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Max Beckmann

Beckmann, Max (mäks bĕkˈmän) [key], 1884–1950, German painter. A member of the Berlin secession from 1908 to 1911, he was impressionistic in his early style. A subsequent expressionistic phase was altered c.1917 by the savage new objectivity of George Grosz. Beckmann developed a richer, more personal, more dramatic, and more symbolic art in the 1920s. The power of his allegorical expressionism increased through the war years, which, after fleeing Nazi Germany in 1937, he spent in Amsterdam. Beckmann lived his last three years in New York City, where he taught at the Brooklyn Museum School. His well-known triptych, Departure (1932–35; Mus. of Modern Art, N.Y.C.) is one of 18 powerfully monumental triptychs that culminated in The Argonauts (1950).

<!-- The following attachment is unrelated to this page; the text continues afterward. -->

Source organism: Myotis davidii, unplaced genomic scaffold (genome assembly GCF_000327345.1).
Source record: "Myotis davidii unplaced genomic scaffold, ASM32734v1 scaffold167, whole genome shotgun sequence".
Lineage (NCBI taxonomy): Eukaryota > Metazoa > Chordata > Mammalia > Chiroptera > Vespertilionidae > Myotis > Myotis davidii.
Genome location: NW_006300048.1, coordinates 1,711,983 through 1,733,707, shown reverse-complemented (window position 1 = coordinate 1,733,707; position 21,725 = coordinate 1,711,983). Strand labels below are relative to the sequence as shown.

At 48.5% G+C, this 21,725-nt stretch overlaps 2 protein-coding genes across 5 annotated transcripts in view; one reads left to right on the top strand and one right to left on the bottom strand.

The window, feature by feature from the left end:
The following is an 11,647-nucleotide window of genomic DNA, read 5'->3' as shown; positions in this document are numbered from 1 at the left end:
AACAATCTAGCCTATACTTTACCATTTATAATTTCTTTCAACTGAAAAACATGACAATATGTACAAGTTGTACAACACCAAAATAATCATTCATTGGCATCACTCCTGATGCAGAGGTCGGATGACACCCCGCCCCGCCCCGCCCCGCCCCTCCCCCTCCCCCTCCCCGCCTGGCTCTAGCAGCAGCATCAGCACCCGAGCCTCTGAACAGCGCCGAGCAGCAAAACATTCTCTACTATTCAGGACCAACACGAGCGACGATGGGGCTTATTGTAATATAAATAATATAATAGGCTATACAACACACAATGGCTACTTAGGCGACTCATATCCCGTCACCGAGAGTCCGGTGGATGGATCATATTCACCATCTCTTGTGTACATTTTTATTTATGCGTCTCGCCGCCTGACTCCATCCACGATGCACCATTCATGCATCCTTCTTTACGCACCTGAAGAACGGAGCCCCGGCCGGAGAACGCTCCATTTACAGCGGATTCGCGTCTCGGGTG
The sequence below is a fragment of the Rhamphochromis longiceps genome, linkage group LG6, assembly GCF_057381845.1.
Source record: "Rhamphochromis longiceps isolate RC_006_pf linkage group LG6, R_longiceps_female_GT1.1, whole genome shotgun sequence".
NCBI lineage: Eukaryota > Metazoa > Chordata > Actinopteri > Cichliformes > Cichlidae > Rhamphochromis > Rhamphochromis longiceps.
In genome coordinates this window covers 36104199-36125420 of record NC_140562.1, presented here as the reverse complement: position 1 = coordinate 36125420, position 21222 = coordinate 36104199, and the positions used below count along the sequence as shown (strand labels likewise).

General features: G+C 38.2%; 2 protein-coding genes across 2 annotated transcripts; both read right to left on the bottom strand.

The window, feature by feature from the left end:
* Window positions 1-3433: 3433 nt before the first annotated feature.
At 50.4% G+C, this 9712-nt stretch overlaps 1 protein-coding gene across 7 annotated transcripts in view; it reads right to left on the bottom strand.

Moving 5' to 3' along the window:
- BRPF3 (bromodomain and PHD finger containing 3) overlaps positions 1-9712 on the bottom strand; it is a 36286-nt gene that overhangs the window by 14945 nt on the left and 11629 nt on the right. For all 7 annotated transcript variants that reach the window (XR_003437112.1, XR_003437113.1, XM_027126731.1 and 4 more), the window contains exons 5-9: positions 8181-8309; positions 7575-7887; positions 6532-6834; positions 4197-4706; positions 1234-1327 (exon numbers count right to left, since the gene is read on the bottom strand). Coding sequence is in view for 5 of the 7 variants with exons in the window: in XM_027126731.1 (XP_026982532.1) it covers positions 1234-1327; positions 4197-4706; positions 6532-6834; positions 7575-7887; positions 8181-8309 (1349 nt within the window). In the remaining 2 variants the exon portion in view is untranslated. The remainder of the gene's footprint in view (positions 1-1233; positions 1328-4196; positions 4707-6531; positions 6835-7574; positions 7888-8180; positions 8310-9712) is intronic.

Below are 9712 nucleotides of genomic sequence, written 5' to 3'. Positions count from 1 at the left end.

The Columbia Electronic Encyclopedia, 6th ed. Copyright © 2012, Columbia University Press. All rights reserved.

See more Encyclopedia articles on: European Art, 1600 to the Present: Biographies

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